This month was the month of the big house move so most of my hobby stuff was packed away for much of the time. We’re now settled into the new place and starting to get things set up so hopefully next month will see me take up the brush again.
All is not lost however, I kept one box of minis unpacked to play around with. Inspired by a forum post I read asking about Trojan War skirmish rules I thought I may have some fun home-brewing my own.
I’ve not really played skirmish games as wasn’t overly interested in the few systems I’ve encountered but given I was limited in space and figures it seemed as good a time as any.
The figures were bare metal and MDF for the most part as play testing, plundered from my big battle Trojan war project, and played in a roughly 50×50 cm area. I’ll go into more details in a future post but in essence they use random activation to control a mix of heroes and standard troops. Most actions are tested using 2d6, for instance an attack would be 2d6 +/- modifiers vs the shield or armour value of the target. Idea was for it to be fast moving and fun with enough variety and flavor to build narratives. There’s also a bit of an experience system to build up heroes over time and give them more options then standard troops.
I’ve run a few games with them so far and refined a lot of the rules down. I’ve got the makings of a fairly solid core set of skirmish mechanics that can be mixed up with some flavour to make things more period specific. Here’s an example of one of the games:
A stream weaves through a copse of trees where two groups of enemies meet in the plains beside well built Ilium, that Trojan city.
The longhaired Achaeans move up to the stream, strong-hearted Demitrios crossing over and attacking some Trojan warriors like a bear aroused to anger, so did Theron’s son attack. Meanwhile an Achaean, seeking an advantageous shot from his bow is felled by a well-thrown spear.
Well-armed Ariston joins his brother Demitrios and between them, they drive the warriors back along with the Trojan Leander, son of Peadar. Ariston is struck in the rear by bronze-clad Cephalus who leapt from his chariot to join the fight.
Strong-hearted Demitrios takes the fight to the Trojans, charging like a bull into them.
The battle at the stream intensifies. Achaean arrows harry the Trojan warriors, while the long spears of the Achaean warriors strike them down. But well-armed Ariston, struck already by several blows was unable to withstand the onslaught of Cephalus, son of Tadeas. Though many blows were landed against his armour of bronze, the stout Trojan spear struck Ariston, son of Paion, and he fell to the wet earth by that gentle stream. Shocked by their commander going down, the remaining Achaeans dragged his body across the stream and fled the field of battle.
Thankfully his wounds were minor, mainly thanks to his uncle, Evander, son of Heitor, trained in medical arts, who shared the field with them that day.
The games run quickly, half an hour so a small engagement like this, which is great for a lunchtime game just lifting the laptop to the side. The base is just some old brown paper I’d been using as a desk protector when painting. The games also give plenty of opportunity for narrative reports. You can read a few more of my experiments in playing and story telling on this forum post if you’re interested.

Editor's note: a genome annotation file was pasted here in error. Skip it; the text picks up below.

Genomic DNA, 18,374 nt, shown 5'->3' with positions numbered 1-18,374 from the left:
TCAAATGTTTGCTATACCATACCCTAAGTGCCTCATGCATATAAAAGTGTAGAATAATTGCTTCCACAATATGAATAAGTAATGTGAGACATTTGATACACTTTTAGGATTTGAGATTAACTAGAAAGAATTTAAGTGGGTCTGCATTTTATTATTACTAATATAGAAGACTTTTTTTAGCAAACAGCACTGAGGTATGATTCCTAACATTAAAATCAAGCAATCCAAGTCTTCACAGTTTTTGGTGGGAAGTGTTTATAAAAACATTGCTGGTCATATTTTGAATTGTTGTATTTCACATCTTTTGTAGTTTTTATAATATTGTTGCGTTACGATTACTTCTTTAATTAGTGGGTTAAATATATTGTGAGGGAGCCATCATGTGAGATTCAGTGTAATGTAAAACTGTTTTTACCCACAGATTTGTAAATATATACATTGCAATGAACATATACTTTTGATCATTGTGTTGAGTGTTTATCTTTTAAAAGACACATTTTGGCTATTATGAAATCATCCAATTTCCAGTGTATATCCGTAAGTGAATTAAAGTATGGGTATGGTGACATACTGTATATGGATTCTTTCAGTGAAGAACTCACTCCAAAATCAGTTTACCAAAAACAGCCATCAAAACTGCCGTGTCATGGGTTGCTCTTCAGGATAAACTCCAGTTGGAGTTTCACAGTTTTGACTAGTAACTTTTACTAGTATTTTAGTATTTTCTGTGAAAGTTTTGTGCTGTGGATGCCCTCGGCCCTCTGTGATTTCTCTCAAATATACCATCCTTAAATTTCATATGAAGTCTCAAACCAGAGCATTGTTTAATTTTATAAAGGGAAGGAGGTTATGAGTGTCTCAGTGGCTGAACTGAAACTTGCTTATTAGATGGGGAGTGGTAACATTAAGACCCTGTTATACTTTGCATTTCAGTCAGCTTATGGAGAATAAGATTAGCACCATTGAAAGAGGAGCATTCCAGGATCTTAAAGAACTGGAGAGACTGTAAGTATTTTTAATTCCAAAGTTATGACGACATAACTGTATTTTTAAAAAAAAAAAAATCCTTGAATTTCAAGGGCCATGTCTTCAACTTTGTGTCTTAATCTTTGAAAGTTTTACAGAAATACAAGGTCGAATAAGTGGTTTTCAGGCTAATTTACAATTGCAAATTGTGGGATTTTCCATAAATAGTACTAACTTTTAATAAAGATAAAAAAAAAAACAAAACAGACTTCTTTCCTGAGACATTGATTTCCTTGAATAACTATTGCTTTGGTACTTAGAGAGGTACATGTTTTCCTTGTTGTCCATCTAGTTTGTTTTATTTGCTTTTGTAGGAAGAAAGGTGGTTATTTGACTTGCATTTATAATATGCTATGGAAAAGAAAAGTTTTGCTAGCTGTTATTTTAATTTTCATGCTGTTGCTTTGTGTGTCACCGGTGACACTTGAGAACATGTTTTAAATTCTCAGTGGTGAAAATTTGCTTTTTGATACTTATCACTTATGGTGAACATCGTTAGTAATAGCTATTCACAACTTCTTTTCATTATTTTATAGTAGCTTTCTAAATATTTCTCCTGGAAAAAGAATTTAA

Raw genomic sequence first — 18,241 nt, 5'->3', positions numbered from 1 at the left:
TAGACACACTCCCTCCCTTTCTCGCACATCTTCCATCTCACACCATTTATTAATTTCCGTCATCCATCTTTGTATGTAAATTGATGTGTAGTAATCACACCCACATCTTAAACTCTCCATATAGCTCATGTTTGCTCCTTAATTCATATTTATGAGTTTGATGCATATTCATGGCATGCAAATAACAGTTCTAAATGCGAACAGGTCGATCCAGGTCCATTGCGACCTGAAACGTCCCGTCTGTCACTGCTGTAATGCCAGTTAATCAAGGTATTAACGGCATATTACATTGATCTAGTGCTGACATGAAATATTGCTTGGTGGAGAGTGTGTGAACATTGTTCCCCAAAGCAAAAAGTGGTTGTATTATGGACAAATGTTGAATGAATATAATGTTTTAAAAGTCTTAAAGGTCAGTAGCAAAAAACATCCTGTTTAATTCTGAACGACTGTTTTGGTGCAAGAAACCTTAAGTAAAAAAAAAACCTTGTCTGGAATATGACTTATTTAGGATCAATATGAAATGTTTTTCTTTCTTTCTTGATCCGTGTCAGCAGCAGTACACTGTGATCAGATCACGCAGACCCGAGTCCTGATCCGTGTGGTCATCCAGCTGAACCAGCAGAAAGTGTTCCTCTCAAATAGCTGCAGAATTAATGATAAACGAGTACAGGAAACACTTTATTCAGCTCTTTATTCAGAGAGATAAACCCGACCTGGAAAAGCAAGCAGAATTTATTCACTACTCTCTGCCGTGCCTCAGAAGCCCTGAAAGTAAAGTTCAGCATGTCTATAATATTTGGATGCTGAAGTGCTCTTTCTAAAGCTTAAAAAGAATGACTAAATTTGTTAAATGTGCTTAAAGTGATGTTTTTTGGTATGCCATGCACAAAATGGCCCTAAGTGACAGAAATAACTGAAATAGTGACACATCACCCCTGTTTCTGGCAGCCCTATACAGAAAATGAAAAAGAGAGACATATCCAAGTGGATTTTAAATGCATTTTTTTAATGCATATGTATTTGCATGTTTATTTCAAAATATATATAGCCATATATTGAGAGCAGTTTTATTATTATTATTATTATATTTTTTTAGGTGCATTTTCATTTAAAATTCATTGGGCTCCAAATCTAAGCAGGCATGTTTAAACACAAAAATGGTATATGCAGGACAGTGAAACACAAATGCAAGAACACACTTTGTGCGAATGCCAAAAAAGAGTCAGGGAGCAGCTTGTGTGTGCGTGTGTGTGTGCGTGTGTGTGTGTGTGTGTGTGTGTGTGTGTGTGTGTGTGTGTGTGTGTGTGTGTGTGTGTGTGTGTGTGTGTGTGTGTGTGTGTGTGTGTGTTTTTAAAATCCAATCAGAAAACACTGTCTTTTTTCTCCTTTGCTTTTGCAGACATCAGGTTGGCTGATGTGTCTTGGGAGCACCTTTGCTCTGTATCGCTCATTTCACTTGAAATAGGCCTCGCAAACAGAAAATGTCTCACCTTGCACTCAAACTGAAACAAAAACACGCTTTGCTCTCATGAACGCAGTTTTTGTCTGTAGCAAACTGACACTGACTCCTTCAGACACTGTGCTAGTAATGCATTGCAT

Off the back of some of these skirmish experiments it’s given me some ideas to take back to my big battle feudal rules. While there are a lot of differences between the style of game, certain mechanics such as the activation system and the 2d6 resolution method can influence those, ditching the handfuls of dice for the more elegant 2d6 approach and introducing an end turn activation token so there’s no guarantee every command will act in a turn. While my initial focus was in feudal Japanese rules, some core aspects of feudal warfare carry across multiple periods so after some disappointments with the Crusades rules I was using I made a quick adaption to allow me to play a reasonable game using those homebrew rules in a Crusades setting and test out some of the adaptions I’d made. They worked reasonably well, and I’ve been continuing to fine tune modifiers and stats and add a few flavour enhancers. I’ll have some posts on these and the skirmish rules as well in the near future no doubt.
In other news, I started doing this:
Rebasing my ECW forces, once I decide on a figure layout. This is something I’ve been considering a while as I did them as fairly big units with very flexible basing, but I find I much prefer single bases and would rather have more units easier to put together so reducing the figures in a base and using smaller bases will allow me to get some actual games on the go. I’ve also ordered a few additional pieces to round out and add variety to the units as I rebase, some of which have arrived already.
I’ve also just received a few 10mm American War of Independence figures to try out some skirmish level gaming there, possibly with Sharpe Practice or Rebels and Patriots as the rule system. I’ve also got a couple of packs of Celts and Romans in 10mm since I feel I should have the ubiquitous “starter armies”, particularly for introducing new players. We’ll just ignore the 28mm Celts and Romans at the bottom of the drawer there for the moment.
I’ve picked up quite a few other rule sets recently as well to inspire some future projects, but more in those another time. Not sure if rule reviews is something I’ll start doing here as I tend to prefer reviewing through playing them out as I feel that’s generally a fairer review than just reading through them. We shall see!
Thanks for reading,